The processing time is taken as the period between the date that the application was received in the Immigration and Nationality Directorate until the dispatch date. These figures are based on unvalidated information drawn from internal management systems, and there may be some data quality variations.
David Davis: To ask the Secretary of State for the Home Department what the average processing time for an indefinite leave to remain visa based on the four-year residency requirement period was in the last period for which figures are available. 
Mr. Charles Clarke: The average processing time for cases received by post in the period between August 2003 and November 2004 was 30 days for charged applications and 135 days for non-charged applications.
Applications received in the Public Enquiry Office (PEO) are expected to be completed in the same day. In the same period, 99 per cent. of charged cases and 60 per cent. of non charged cases in PEO were completed in a single day. For the PEO applications not completed on the same day the average processing time was 25 days for charged cases and 110 days for non charged applications.
31 Jan 2005 : Column 707W
David Davis: To ask the Secretary of State for the Home Department how many indefinite leave to remain applications have been refused for not fulfilling the four-year residency requirement in each year since 1997, broken down by month. 
|Number of decisions|
David Davis: To ask the Secretary of State for the Home Department how many indefinite leave to remain visas on the basis of the four-year residency requirement were granted in total in each year since 1997, broken down by month. 
|Number of applications granted|
David Davis: To ask the Secretary of State for the Home Department how many indefinite leave to remain visas have been granted before the end of the four-year residency requirement period in each year since 1997, broken down by month. 
David Davis: To ask the Secretary of State for the Home Department what the (a) median, (b) shortest and (c) longest length of time taken to complete the processing of a visa application has been since 1997. 
|Leave to remain|
|2002||Less than 1||35||1,035|
|2003||Less than 1||15||675|
|2004||Less than 1||15||335|
|Indefinite leave to remain|
|2002||Less than 1||40||1,045|
|2003||Less than 1||15||335|
|2004||Less than 1||25||690|
|LTR (days)||ILR (days)|
Comparable data is not available prior to 2002 due to changes in data recording between old and existing databases. The information for 2004 is for the period between 1 January 2004 and 6 December 2004.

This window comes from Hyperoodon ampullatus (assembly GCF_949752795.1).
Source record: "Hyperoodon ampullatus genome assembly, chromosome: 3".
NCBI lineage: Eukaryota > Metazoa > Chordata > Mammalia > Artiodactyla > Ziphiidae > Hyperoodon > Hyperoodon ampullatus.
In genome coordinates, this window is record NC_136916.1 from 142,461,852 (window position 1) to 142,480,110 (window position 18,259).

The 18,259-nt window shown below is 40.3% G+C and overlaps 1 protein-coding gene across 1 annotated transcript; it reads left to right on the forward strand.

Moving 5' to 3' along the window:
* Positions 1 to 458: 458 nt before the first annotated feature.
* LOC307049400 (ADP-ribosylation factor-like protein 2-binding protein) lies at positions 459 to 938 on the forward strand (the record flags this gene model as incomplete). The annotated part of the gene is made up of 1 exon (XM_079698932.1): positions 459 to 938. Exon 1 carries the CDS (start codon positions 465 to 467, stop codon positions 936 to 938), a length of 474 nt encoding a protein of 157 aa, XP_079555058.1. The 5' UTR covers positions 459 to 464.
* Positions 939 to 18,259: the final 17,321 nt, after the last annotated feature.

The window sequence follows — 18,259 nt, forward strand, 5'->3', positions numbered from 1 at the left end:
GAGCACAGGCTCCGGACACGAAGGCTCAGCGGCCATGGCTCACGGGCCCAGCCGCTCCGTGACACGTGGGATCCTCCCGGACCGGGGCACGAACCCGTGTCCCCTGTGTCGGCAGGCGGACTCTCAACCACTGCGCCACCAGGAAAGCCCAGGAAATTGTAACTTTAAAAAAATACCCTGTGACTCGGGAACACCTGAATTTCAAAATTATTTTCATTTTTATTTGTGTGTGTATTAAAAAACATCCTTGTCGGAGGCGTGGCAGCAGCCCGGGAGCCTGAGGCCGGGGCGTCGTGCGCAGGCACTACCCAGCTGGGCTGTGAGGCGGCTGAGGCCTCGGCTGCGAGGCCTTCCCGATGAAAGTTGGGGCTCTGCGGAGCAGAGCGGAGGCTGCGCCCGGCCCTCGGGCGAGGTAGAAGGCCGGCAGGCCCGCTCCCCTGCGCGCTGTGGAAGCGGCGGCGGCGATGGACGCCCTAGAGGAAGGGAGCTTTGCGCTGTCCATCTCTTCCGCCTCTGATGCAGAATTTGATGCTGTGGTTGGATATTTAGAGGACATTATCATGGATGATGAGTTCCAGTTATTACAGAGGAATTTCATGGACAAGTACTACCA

To ask the Secretary of State for the Home Department how many visa applications have
31 Jan 2005 : Column 710W
been (a) made and (b) approved in each year since 1997, broken down by month and type of visa. 
Mr. Charles Clarke: The available statistics relate to applications for Indefinite Leave to Remain (ILR) and Leave to Remain (LTR), and are given as follows. Data for each month could be provided only at disproportionate cost. Information on applications made is not published or available for the period requested.
|Category of grant||1997(65)||1998(65)||1999||2000||2001||2002||2003(66)|
|Grants in own right or on a discretionary basis (excluding spouses and dependants)|
|On completion of four years:|
|In employment with a work permit||2,845||3,155||3,285||4,455||4,335||5,845||9,190|
|In permit free employment(67)||705||855||700||1,415||890||980||1,325|
|As business or self employed, or as persons of independent means||265||200||130||260||160||115||230|
|Commonwealth citizens with a United Kingdom-born grandparent, taking or seeking employment||1,110||1,675||2,240||2,580||3,255||4,060||5,275|
|British Overseas citizens with special vouchers||220||170||220||160||140||60||(68)|
|Refugees and persons given exceptional leave to remain||4,830||6,675||22,505||25,355||17,965||18,235||12,580|
|Persons given exceptional leave to remain||2,425||2,405||||||||7,280||7,310|
|Other grants on a discretionary basis||2,160||3,700||2,580||6,150||4,190||6,730||11,235|
|Total granted in own right or on a discretionary basis(70)||12,145||16,435||31,665||40,380||30,935||36,020||39,830|
|Spouses and dependants|
|Settled on arrival||15||10||15||25||55||45||85|
|Settled on removal of time limit:||11,240||13,620||15,370||15,730||17,780||16,640||19,495|
|On basis of marriage(71)||10,700||13,010||14,565||14,460||16,850||15,470||17,285|
|At same time as wife||540||610||805||1,270||930||1,170||2,210|
|Settled on arrival||150||125||150||165||240||190||230|
|Settled on removal of time limit:||20,250||22,165||24,800||30,750||30,745||30,535||37,790|
|On basis of marriage(71)||16,160||18,390||19,945||24,100||26,590||24,930||30,565|
|At same time as husband||4,090||3,775||4,855||6,655||4,155||5,605||7,225|
|Settled on arrival||1,535||1,430||1,710||1,520||1,730||1,505||1,355|
|Settled on removal of time limit:||9,985||10,850||17,725||27,485||18,400||19,725||26,065|
|With parent accepted on basis of marriage||1,395||1,615||2,005||3,580||3,830||3,420||4,560|
|Parents and grandparents joining children or grandchildren:|
|On removal of time limit||885||1,050||815||2,175||1,465||1,530||3,020|
|Other and unspecified dependants(72)||1,870||3,510||4,380||7,150||6,600||6,940||6,905|
|Total spouses and dependants||46,230||53,045||65,225||85,265||77,305||77,335||95,020|
|Claim to right of abode upheld and other grants||350||310||230||295||170||120||130|
|Work permit holders||10,380||12,045||13,775||26,190||43,240||53,170||73,330|
|Permit free employment(76)||4,930||4,325||4,095||5,460||5,845||6,620||10,305|
|Spouse (probationary period applications)(78)||15,865||15,610||16,285||26,410||23,060||18,500||22,635|
|Other limited leave||15,455||7,345||6,305||6,360||5,680||8,745||10,810|